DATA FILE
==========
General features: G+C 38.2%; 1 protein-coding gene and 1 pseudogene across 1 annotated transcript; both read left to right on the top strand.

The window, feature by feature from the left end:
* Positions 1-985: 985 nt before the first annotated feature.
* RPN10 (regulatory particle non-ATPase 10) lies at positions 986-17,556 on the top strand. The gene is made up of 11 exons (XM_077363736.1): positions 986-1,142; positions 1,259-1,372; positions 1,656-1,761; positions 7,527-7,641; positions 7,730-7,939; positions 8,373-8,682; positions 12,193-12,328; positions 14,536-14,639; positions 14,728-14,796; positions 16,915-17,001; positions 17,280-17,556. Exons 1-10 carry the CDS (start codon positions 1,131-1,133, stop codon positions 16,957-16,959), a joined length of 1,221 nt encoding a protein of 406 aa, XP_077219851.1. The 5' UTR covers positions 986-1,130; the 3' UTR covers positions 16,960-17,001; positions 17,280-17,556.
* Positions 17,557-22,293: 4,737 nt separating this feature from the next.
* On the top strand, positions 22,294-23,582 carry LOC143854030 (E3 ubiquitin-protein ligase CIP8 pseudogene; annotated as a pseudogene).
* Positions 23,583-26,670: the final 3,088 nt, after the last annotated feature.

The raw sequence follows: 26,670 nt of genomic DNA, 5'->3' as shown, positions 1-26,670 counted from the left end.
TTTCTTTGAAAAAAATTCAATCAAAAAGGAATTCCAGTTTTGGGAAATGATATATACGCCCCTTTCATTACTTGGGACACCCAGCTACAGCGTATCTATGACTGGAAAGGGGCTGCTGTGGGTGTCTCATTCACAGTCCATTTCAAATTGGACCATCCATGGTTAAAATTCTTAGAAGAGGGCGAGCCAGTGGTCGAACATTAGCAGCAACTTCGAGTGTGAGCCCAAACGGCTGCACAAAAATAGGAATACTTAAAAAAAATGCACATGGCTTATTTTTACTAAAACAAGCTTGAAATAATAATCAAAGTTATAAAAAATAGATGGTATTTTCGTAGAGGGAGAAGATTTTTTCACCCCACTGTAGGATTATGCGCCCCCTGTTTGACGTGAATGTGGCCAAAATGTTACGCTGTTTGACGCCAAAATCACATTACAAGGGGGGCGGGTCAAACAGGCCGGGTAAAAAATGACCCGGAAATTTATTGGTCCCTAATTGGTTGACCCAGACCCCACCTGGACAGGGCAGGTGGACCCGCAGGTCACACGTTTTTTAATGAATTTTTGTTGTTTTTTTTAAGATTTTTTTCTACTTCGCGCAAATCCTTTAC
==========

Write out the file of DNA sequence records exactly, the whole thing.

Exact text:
General features: G+C 38.2%; 1 protein-coding gene and 1 pseudogene across 1 annotated transcript; both read left to right on the top strand.

The window, feature by feature from the left end:
* Positions 1-985: 985 nt before the first annotated feature.
* RPN10 (regulatory particle non-ATPase 10) lies at positions 986-17,556 on the top strand. The gene is made up of 11 exons (XM_077363736.1): positions 986-1,142; positions 1,259-1,372; positions 1,656-1,761; positions 7,527-7,641; positions 7,730-7,939; positions 8,373-8,682; positions 12,193-12,328; positions 14,536-14,639; positions 14,728-14,796; positions 16,915-17,001; positions 17,280-17,556. Exons 1-10 carry the CDS (start codon positions 1,131-1,133, stop codon positions 16,957-16,959), a joined length of 1,221 nt encoding a protein of 406 aa, XP_077219851.1. The 5' UTR covers positions 986-1,130; the 3' UTR covers positions 16,960-17,001; positions 17,280-17,556.
* Positions 17,557-22,293: 4,737 nt separating this feature from the next.
* On the top strand, positions 22,294-23,582 carry LOC143854030 (E3 ubiquitin-protein ligase CIP8 pseudogene; annotated as a pseudogene).
* Positions 23,583-26,670: the final 3,088 nt, after the last annotated feature.

The raw sequence follows: 26,670 nt of genomic DNA, 5'->3' as shown, positions 1-26,670 counted from the left end.
TTTCTTTGAAAAAAATTCAATCAAAAAGGAATTCCAGTTTTGGGAAATGATATATACGCCCCTTTCATTACTTGGGACACCCAGCTACAGCGTATCTATGACTGGAAAGGGGCTGCTGTGGGTGTCTCATTCACAGTCCATTTCAAATTGGACCATCCATGGTTAAAATTCTTAGAAGAGGGCGAGCCAGTGGTCGAACATTAGCAGCAACTTCGAGTGTGAGCCCAAACGGCTGCACAAAAATAGGAATACTTAAAAAAAATGCACATGGCTTATTTTTACTAAAACAAGCTTGAAATAATAATCAAAGTTATAAAAAATAGATGGTATTTTCGTAGAGGGAGAAGATTTTTTCACCCCACTGTAGGATTATGCGCCCCCTGTTTGACGTGAATGTGGCCAAAATGTTACGCTGTTTGACGCCAAAATCACATTACAAGGGGGGCGGGTCAAACAGGCCGGGTAAAAAATGACCCGGAAATTTATTGGTCCCTAATTGGTTGACCCAGACCCCACCTGGACAGGGCAGGTGGACCCGCAGGTCACACGTTTTTTAATGAATTTTTGTTGTTTTTTTTAAGATTTTTTTCTACTTCGCGCAAATCCTTTAC